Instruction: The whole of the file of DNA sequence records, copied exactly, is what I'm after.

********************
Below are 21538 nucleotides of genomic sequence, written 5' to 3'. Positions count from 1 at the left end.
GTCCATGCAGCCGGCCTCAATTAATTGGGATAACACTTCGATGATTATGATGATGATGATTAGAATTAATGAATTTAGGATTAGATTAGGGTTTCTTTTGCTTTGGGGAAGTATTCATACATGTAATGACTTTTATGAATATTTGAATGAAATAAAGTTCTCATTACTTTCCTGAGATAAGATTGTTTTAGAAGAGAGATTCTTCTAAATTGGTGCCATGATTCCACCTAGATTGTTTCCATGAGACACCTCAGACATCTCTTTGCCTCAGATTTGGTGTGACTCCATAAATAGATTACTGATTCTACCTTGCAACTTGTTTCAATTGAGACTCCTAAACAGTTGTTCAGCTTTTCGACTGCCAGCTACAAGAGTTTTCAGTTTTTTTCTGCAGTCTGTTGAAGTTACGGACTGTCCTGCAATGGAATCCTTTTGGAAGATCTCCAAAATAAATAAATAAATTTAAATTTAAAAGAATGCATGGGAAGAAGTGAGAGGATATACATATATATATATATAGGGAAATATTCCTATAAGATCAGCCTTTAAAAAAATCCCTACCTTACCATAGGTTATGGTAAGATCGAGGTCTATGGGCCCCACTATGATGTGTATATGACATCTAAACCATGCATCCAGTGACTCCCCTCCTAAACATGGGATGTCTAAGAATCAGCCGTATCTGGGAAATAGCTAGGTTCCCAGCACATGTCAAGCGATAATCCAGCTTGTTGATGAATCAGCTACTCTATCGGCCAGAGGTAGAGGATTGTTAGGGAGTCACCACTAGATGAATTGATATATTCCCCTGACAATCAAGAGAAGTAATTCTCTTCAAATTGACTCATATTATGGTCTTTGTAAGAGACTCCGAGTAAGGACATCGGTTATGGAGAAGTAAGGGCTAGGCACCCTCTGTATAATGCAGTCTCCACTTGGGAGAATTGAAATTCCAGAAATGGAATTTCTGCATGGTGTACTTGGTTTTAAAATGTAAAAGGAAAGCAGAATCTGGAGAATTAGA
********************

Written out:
Below are 21538 nucleotides of genomic sequence, written 5' to 3'. Positions count from 1 at the left end.
GTCCATGCAGCCGGCCTCAATTAATTGGGATAACACTTCGATGATTATGATGATGATGATTAGAATTAATGAATTTAGGATTAGATTAGGGTTTCTTTTGCTTTGGGGAAGTATTCATACATGTAATGACTTTTATGAATATTTGAATGAAATAAAGTTCTCATTACTTTCCTGAGATAAGATTGTTTTAGAAGAGAGATTCTTCTAAATTGGTGCCATGATTCCACCTAGATTGTTTCCATGAGACACCTCAGACATCTCTTTGCCTCAGATTTGGTGTGACTCCATAAATAGATTACTGATTCTACCTTGCAACTTGTTTCAATTGAGACTCCTAAACAGTTGTTCAGCTTTTCGACTGCCAGCTACAAGAGTTTTCAGTTTTTTTCTGCAGTCTGTTGAAGTTACGGACTGTCCTGCAATGGAATCCTTTTGGAAGATCTCCAAAATAAATAAATAAATTTAAATTTAAAAGAATGCATGGGAAGAAGTGAGAGGATATACATATATATATATATAGGGAAATATTCCTATAAGATCAGCCTTTAAAAAAATCCCTACCTTACCATAGGTTATGGTAAGATCGAGGTCTATGGGCCCCACTATGATGTGTATATGACATCTAAACCATGCATCCAGTGACTCCCCTCCTAAACATGGGATGTCTAAGAATCAGCCGTATCTGGGAAATAGCTAGGTTCCCAGCACATGTCAAGCGATAATCCAGCTTGTTGATGAATCAGCTACTCTATCGGCCAGAGGTAGAGGATTGTTAGGGAGTCACCACTAGATGAATTGATATATTCCCCTGACAATCAAGAGAAGTAATTCTCTTCAAATTGACTCATATTATGGTCTTTGTAAGAGACTCCGAGTAAGGACATCGGTTATGGAGAAGTAAGGGCTAGGCACCCTCTGTATAATGCAGTCTCCACTTGGGAGAATTGAAATTCCAGAAATGGAATTTCTGCATGGTGTACTTGGTTTTAAAATGTAAAAGGAAAGCAGAATCTGGAGAATTAGA